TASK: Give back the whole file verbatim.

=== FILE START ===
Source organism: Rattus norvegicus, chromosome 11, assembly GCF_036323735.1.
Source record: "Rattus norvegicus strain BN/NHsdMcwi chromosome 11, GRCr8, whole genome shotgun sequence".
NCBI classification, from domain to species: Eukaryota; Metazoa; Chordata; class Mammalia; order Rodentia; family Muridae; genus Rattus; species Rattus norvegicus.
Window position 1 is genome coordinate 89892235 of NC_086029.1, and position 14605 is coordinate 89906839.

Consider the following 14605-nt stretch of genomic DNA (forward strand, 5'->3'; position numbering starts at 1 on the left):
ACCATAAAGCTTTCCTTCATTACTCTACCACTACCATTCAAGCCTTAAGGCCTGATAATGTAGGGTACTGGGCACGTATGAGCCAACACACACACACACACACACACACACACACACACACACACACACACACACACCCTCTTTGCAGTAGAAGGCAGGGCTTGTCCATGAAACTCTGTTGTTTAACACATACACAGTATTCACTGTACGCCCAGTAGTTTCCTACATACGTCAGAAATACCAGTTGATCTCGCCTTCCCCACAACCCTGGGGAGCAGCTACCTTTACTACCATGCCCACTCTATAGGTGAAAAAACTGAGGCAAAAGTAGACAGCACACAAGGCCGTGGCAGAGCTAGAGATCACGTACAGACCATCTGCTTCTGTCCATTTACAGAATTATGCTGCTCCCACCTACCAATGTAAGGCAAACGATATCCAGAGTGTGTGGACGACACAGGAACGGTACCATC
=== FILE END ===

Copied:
Source organism: Rattus norvegicus, chromosome 11, assembly GCF_036323735.1.
Source record: "Rattus norvegicus strain BN/NHsdMcwi chromosome 11, GRCr8, whole genome shotgun sequence".
NCBI classification, from domain to species: Eukaryota; Metazoa; Chordata; class Mammalia; order Rodentia; family Muridae; genus Rattus; species Rattus norvegicus.
Window position 1 is genome coordinate 89892235 of NC_086029.1, and position 14605 is coordinate 89906839.

Consider the following 14605-nt stretch of genomic DNA (forward strand, 5'->3'; position numbering starts at 1 on the left):
ACCATAAAGCTTTCCTTCATTACTCTACCACTACCATTCAAGCCTTAAGGCCTGATAATGTAGGGTACTGGGCACGTATGAGCCAACACACACACACACACACACACACACACACACACACACACACACACACACACCCTCTTTGCAGTAGAAGGCAGGGCTTGTCCATGAAACTCTGTTGTTTAACACATACACAGTATTCACTGTACGCCCAGTAGTTTCCTACATACGTCAGAAATACCAGTTGATCTCGCCTTCCCCACAACCCTGGGGAGCAGCTACCTTTACTACCATGCCCACTCTATAGGTGAAAAAACTGAGGCAAAAGTAGACAGCACACAAGGCCGTGGCAGAGCTAGAGATCACGTACAGACCATCTGCTTCTGTCCATTTACAGAATTATGCTGCTCCCACCTACCAATGTAAGGCAAACGATATCCAGAGTGTGTGGACGACACAGGAACGGTACCATC